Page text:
Treasure Champs is a BBC TV children’s programme which teaches children how to manage their feelings. In one episode, one of the characters, Barry (a blue triangle with pink eyebrows) is sad about the result of his football match.

“We lost,” says Barry.

“It doesn’t matter!” says Kari.

“It was my fault. I let all the goals in.”

“I don’t understand why you’re so sad. Just forget about it.”

“I can’t.”

“Why not? It’s just a game.”

“You’re not showing a lot of empathy, Kari. It means putting yourself in someone else’s shoes.”

“Your shoes won’t fit me, Barry.”

The concept of empathy – showing insight into and understanding of the feelings of others, was first encapsulated in the German word “Einfühlung,” coined in the late 1800s, which might broadly translate as “feeling into”. As definitions go, Barry’s one seems spot on. It is about projecting yourself into somebody’s mind to feel what they feel. And as the episode goes on to tell its young audience, understanding other people’s feelings is important. But not everyone gets it, do they?

I am currently reading Rory Stewart’s memoir ‘Politics on the Edge.’  Stewart was a UK member of parliament who at one time reported to Liz Truss (the infamous UK leader who recently became the shortest serving prime minister in British history after being kicked out of power after only 49 days). He recounts telling Truss one morning that his father had just passed away. He wrote that she ‘paused for a moment, nodded and asked when the 25-year environment plan would be ready’. Clearly empathy was not Mrs. Truss’ greatest strength – the fact that she survived less than two months as Prime Minister suggests that this was not her only weakness!

I find her behaviour unbelievable but not surprising. I come across many leaders completely lacking in empathy as if it is an optional extra, they can dish up on a whim, when feeling inclined to or when they remember. The management consultant Lance Scretan sums this up “Leadership is not so much about technique and methods as it is about opening the heart. Leadership is about inspiration – of oneself and of others. Great leadership is about human experiences, not processes. Leadership is not a formula or a program, it is a human activity that comes from the heart and considers the hearts of others. It is an attitude, not a routine.”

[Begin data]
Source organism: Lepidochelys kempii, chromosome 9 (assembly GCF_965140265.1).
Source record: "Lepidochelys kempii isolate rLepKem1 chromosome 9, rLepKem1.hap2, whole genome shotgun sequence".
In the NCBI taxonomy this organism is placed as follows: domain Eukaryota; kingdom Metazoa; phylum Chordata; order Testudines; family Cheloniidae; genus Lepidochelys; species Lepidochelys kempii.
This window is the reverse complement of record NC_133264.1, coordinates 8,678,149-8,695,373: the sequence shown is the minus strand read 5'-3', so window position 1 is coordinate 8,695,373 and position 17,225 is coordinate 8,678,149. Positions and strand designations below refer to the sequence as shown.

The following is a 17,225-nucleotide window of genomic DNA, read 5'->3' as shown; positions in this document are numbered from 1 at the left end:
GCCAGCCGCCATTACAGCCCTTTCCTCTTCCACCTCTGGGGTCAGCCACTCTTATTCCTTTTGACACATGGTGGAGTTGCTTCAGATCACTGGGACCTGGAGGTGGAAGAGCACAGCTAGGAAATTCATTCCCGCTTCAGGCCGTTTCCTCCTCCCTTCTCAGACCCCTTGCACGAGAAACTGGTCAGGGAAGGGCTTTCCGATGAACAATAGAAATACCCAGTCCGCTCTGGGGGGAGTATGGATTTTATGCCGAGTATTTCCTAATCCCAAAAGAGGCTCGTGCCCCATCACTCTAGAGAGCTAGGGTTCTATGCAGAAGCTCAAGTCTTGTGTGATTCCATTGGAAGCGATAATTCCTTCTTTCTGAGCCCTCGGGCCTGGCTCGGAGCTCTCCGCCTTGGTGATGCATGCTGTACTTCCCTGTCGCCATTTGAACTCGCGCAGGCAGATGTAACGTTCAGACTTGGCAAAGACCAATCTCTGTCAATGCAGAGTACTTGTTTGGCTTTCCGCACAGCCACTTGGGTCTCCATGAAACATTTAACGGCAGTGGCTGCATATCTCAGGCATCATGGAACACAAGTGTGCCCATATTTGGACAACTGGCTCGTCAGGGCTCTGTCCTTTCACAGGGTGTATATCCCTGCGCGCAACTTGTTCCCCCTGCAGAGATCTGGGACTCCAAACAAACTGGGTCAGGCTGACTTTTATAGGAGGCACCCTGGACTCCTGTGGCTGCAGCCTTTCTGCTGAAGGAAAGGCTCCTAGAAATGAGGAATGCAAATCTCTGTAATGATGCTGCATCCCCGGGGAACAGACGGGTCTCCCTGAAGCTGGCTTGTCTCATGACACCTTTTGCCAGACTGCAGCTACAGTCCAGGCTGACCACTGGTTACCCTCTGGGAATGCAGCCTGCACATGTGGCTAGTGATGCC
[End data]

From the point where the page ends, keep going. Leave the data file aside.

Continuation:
While empathy in leadership is not a new notion, today’s world of work suggests that it is more crucial than ever. According to a Harvard business review article on work, pre-pandemic “managers used to be selected and promoted based on their ability to manage and evaluate the performance of employees who could carry out a particular set of tasks. But three disruptive, transformative trends are challenging traditional definitions of the manager role: Normalization of remote work, automation, and changing employee expectations. These three trends have culminated in a new era of management where it is less important to see what employees are doing and more important to understand how they feel. To be successful in this new environment, managers must lead with empathy.” 

And employees expect it. In Botswana we have seen that since the pandemic, companies have expanded their support to employees in areas like mental health; and the relationships between employees and their managers have started to shift to be more emotional and supportive. According to the Garner study, knowledge workers now expect their managers to be part of their support system to help them improve their life experience, rather than just their employee experience.

Empathy is not easy, but it is worth it. In fact, in that same survey, analysis shows that managers who display high levels of empathy have three times the impact on their employees’ performance than those who display low levels. Employees at organizations with high levels of empathy-based management are more than twice as likely to agree that their work environment is inclusive.

I do not know for sure what was going on in Liz Truss’ mind when she opted to ask Rory Stewart when he would deliver on his work assignment instead of taking a moment to acknowledge his loss and grief; but I think that for her, like many managers using empathy at work may have felt intimidating or at least uncomfortable.  Many managers do understand empathy conceptually – I can see that when I coach, and we have discussions; but I see their confusions and uncertainty about how to use it as a management tool: ‘How do I create a trusting relationship with my direct reports? Is caring acceptable at work? Are these questions too personal? What do I do if it becomes too personal?’    It goes against the deeply ingrained assumption that we should keep work and life separate. 

The big problem is the error in thinking that empathy gets in the way of accountability, it doesn’t. If anything, it aids it. The two go together, and striking a balance between them is crucial for creating a work environment where employees can thrive. To maintain accountability, clear boundaries need to be set. The only way to set clear boundaries that everyone agrees on is to understand where your employees are coming from mentally and physically and make sure they can work well together – and you obviously need empathy for that.

The greatest nonsensical response I often hear from managers is where they think that empathy conflicts with the employee contract, the essence of which is that people are at work to do a job – as if it is possible to separate the emotional state of the employee and their readiness and preparedness to carry out their function.

I think of the quote by Jim Rohn, “As a leader, you should always start with where people are before you try to take them where you want them to go.”

Liz Truss take note!